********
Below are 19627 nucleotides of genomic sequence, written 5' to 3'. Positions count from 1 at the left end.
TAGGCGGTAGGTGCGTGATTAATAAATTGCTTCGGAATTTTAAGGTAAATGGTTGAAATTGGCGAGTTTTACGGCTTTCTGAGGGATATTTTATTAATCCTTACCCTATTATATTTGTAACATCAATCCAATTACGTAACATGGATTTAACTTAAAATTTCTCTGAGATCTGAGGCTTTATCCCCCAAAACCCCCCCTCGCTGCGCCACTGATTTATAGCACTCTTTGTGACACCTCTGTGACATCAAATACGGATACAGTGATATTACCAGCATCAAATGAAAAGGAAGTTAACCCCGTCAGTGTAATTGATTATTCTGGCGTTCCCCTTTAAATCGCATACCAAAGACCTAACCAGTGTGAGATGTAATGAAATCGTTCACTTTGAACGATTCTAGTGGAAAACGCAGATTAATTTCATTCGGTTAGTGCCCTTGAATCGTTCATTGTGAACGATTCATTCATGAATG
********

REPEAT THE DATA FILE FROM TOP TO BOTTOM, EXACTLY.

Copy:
Below are 19627 nucleotides of genomic sequence, written 5' to 3'. Positions count from 1 at the left end.
TAGGCGGTAGGTGCGTGATTAATAAATTGCTTCGGAATTTTAAGGTAAATGGTTGAAATTGGCGAGTTTTACGGCTTTCTGAGGGATATTTTATTAATCCTTACCCTATTATATTTGTAACATCAATCCAATTACGTAACATGGATTTAACTTAAAATTTCTCTGAGATCTGAGGCTTTATCCCCCAAAACCCCCCCTCGCTGCGCCACTGATTTATAGCACTCTTTGTGACACCTCTGTGACATCAAATACGGATACAGTGATATTACCAGCATCAAATGAAAAGGAAGTTAACCCCGTCAGTGTAATTGATTATTCTGGCGTTCCCCTTTAAATCGCATACCAAAGACCTAACCAGTGTGAGATGTAATGAAATCGTTCACTTTGAACGATTCTAGTGGAAAACGCAGATTAATTTCATTCGGTTAGTGCCCTTGAATCGTTCATTGTGAACGATTCATTCATGAATG